Association Between Exclusive Breastfeeding and Infant Health Outcomes in Pakistan

Document Type


Publication Date



© 2019 Elsevier Inc. Purpose: The infant mortality rate in Pakistan is one of the highest in the world with most cases attributed to diarrheal or respiratory diseases. Exclusive breastfeeding for the first 6 months of life is recommended by the World Health Organization to achieve optimal growth and health, however, in Pakistan the rate of exclusive breastfeeding by mothers is <40%. The aim of this study was to investigate the relationship of exclusive breastfeeding, diarrhea, acute respiratory infections and fever among infants under the age of 6 months. Design and methods: The cross-sectional study analyzed secondary data from the 2017–18 Pakistan Demographic and Health-Survey. The sampling frame for the current study consisted of last-born children who were under the age of 6 months. The study sample consisted of 1033 infants under the age of 6 months. Results: The prevalence of exclusive breastfeeding was 53.6%. Compared to infants who were not breastfed exclusively, infants who were had lower odds of diarrhea, acute respiratory infection, and fever. The observed association was independent of potential confounders. Conclusions: Exclusive breastfeeding reduces the odds of childhood illnesses. Plausible explanations for the observed association may be related to human milk's contents including necessary nutrients to fulfill an infant's needs within first months of life. Additionally, continued exposure to breastfeeding also reduces exposure to other contaminated foods to ensure adequate nutrition for the infant. Practice implications: The findings have important implications for educating families and healthcare providers about the benefits of exclusive breastfeeding for optimal child health outcomes.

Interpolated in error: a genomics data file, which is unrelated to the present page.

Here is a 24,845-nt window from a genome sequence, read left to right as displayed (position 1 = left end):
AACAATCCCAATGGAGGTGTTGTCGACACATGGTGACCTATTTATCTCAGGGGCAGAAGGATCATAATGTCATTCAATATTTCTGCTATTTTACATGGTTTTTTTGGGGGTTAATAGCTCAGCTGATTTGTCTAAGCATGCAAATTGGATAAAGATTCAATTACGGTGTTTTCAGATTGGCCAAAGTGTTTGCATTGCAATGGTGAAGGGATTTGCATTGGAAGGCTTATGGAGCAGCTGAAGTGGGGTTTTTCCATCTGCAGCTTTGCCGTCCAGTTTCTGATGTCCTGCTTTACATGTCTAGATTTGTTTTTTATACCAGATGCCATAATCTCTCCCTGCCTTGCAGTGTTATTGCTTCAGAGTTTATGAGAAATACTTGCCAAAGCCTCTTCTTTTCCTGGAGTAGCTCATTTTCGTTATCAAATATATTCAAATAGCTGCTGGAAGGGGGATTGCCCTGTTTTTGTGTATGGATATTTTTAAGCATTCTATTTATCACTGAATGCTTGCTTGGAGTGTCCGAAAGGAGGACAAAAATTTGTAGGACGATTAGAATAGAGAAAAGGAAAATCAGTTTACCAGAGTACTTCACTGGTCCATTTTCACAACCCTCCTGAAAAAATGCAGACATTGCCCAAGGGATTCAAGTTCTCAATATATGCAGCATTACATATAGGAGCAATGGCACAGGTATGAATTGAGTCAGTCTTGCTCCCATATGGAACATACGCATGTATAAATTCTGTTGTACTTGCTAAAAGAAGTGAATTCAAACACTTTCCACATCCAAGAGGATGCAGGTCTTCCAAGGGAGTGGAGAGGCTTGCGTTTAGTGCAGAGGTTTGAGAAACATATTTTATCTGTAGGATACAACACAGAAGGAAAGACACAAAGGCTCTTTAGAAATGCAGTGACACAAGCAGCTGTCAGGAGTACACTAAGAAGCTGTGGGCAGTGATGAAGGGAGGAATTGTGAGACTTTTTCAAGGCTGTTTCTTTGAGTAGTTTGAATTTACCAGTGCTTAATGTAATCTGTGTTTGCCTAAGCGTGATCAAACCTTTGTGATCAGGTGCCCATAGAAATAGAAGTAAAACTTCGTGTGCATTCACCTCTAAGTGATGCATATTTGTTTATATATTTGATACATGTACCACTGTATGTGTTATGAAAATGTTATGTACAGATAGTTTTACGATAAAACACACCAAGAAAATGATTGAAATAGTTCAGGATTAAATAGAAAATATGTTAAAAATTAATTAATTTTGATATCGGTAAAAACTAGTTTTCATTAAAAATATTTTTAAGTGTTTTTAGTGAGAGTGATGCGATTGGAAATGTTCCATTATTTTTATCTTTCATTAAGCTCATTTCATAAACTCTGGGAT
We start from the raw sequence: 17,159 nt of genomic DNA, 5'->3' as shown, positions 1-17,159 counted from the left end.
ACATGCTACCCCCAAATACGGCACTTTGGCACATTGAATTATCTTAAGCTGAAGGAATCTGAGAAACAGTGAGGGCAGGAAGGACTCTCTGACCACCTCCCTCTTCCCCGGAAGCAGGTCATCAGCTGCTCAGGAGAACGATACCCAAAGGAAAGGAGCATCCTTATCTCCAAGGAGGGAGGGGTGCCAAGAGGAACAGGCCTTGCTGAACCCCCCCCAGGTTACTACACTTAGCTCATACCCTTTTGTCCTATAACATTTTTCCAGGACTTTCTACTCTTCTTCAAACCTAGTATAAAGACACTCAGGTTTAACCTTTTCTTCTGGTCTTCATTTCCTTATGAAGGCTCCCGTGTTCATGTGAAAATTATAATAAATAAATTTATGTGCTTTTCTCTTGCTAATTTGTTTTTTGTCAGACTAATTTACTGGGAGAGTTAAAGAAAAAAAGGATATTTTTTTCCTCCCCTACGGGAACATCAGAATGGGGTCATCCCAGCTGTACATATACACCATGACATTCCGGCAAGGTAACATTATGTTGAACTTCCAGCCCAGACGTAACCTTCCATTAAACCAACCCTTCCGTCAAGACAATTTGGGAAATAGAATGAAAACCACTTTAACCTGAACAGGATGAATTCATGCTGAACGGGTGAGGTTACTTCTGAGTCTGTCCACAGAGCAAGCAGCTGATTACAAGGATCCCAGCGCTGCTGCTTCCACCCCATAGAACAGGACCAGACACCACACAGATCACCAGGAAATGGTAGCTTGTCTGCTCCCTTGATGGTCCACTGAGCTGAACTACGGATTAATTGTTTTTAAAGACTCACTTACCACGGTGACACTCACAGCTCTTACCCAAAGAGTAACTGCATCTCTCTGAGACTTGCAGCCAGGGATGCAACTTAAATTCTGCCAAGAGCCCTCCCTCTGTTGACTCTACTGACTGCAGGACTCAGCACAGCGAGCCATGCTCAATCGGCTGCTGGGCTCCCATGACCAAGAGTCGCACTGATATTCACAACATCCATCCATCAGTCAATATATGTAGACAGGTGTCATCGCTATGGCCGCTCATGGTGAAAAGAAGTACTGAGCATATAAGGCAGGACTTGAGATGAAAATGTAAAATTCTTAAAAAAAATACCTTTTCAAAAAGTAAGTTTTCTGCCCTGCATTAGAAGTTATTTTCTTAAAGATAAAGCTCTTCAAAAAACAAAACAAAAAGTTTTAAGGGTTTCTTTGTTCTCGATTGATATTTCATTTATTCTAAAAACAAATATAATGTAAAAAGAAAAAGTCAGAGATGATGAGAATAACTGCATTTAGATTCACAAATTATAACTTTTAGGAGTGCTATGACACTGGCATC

This document is currently not available here.